How Well Do You REALLY Know Your Exhibitors?

It’s nice to be in D.C. when everyone is gone!

This week I had the opportunity to make a presentation on the title subject in Washington, D.C. at an industry conference. This is the 2nd time I’ve spoken directly to this subject, and the 3rd time this year, at an industry conference, I led a discussion around this idea of really understanding who your customers are and what they need/are trying to achieve.

In my role with Freeman, I attend many of the shows where we exhibit. Like exhibitors at all trade shows, we do this for business reasons and we try to keep our eye on what we invest and what we gain in return. Having been an attendee at educational sessions at The Exhibitor Show, I find those goals are pretty typical for exhibiting companies.

ROI is measured differently by all exhibiting companies, and according to a recent EMI/Event Track 2012 survey, 71% of exhibiting companies track (in some form) their sales and marketing expenses at live events versus some sort of return (leads, new relationships, sales, brand awareness, customer engagement, product introduction, etc.). Of even greater import is the finding that companies who track ROI report that they are increasing their 2012 live event spend by 12.5%, versus companies that don’t (7.5% increase…still good news!). This certainly indicates that companies that track their spend are seeing positive results, and are thus increasing their investment by almost 50% more than companies that do not. Show organizers should be engaging deeply to identify and embrace companies that measure their results, and look for ways to enhance that experience.

Yet, in the 2 sessions I presented on this subject, and the one where I chaired an open discussion around trade shows and exhibitors, less than 10% of the show organizers in the audience had made any direct contact with their top 10% or top 20% of their exhibiting companies to understand their goals, how the exhibiting company measured success at their show, or how their show compared to other shows in their space.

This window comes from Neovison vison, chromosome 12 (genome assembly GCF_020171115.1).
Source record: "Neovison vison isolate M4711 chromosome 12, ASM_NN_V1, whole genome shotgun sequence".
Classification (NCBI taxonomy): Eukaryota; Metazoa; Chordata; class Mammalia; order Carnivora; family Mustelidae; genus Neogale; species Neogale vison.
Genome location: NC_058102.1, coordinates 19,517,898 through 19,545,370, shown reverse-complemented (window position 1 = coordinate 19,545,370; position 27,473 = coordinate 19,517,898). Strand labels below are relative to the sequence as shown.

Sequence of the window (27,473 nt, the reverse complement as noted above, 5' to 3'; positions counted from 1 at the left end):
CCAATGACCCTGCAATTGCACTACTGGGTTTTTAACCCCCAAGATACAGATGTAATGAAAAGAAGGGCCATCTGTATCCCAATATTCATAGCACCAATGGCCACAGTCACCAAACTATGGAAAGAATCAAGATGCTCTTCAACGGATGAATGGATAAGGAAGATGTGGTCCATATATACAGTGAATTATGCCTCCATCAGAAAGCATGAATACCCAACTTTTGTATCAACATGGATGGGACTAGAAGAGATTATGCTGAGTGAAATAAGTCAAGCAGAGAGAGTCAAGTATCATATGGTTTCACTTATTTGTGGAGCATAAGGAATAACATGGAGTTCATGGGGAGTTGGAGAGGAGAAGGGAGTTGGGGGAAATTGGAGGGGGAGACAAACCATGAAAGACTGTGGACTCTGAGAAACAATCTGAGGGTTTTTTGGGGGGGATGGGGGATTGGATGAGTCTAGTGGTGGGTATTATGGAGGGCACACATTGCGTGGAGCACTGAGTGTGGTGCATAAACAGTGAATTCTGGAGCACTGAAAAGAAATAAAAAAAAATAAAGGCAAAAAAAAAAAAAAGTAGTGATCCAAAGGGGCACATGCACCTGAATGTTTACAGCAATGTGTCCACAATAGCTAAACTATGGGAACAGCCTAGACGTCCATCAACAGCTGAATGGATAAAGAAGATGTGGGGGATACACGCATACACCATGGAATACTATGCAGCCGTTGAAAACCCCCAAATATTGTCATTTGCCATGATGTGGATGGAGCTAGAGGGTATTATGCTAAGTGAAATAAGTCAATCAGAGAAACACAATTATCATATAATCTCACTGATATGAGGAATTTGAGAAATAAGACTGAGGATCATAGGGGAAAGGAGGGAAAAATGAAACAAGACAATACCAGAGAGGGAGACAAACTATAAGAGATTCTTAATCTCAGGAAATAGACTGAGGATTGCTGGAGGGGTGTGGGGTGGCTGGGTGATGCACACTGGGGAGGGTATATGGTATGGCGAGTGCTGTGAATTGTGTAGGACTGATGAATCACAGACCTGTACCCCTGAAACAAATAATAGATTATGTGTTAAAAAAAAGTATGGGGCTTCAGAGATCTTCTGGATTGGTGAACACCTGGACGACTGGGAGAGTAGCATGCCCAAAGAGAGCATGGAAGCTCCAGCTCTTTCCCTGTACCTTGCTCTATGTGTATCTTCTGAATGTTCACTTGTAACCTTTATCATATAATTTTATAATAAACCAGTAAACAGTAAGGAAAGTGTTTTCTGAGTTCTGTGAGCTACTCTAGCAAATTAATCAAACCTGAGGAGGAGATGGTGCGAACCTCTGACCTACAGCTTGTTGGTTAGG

In most cases, when I asked the question, no hands went up. Most of their contact with the exhibiting companies was related to selling them a booth, sponsorship, ad, table at a fundraiser, etc. In many cases, those assets were sold ala carte, and not as an investment package.

Exhibiting companies have not decreased the number of events they attend because of the economy or the rise of the internet. According to a recent CEIR study, the majority have actually stayed the same or INCREASED their participation in face-to-face engagements. That same study showed that attendees cited exhibitions and trade shows as their PREFERRED method of face-to-face engagement, and that sales calls to their business have actually decreased. My experience with audiences have also indicated that there are less sales calls made on them than previous years.

So, work with me here, if attendees prefer to go to conventions and trade shows, and the majority of exhibiting companies are not reducing their participation, isn’t this a ripe opportunity for saavy show organizers to engage in more meaningful dialogue with their exhibiting companies to help them in the identification of their desired customers represented at the show, and find ways to share data and help the two parties engage in meaningful ways?

Think Backwards! Helping your Exhibitors with their customers, helps the Exhibitor find greater value in your event.

The simplest expression of that interest could be a personal phone call or visit to your Top exhibiting companies/sponsors. Understanding their business, which are business solutions for their customers’ business challenges…who are of course the show organizer’s members…would also help the show organizer better understand what those exhibiting companies are also hearing from those same members. It would help the show organizer be on the cutting edge of trends, business challenges, and emerging solutions to deal with the future.

Our industry creates marketplaces that move our economy forward. The days of “If You Build It, They Will Come” don’t exist as they did in the heydays of show growth. We have the opportunity to engage with other 300,000 exhibiting customers every year at Freeman. We understand the objectives of their brand efforts, because we are also out there as an exhibitor, wanting to be successful in a return on the money we spend participating. We want to engage customers in meaningful experiences, and look to show organizers to help us.

How is your organization…whether you are a show organizer or an exhibitor…creating opportunities to work together to enhance the experiences of attendees’ participation in the trade show, and the return experienced by those that support it with their investments?

I would love to hear and learn from you!

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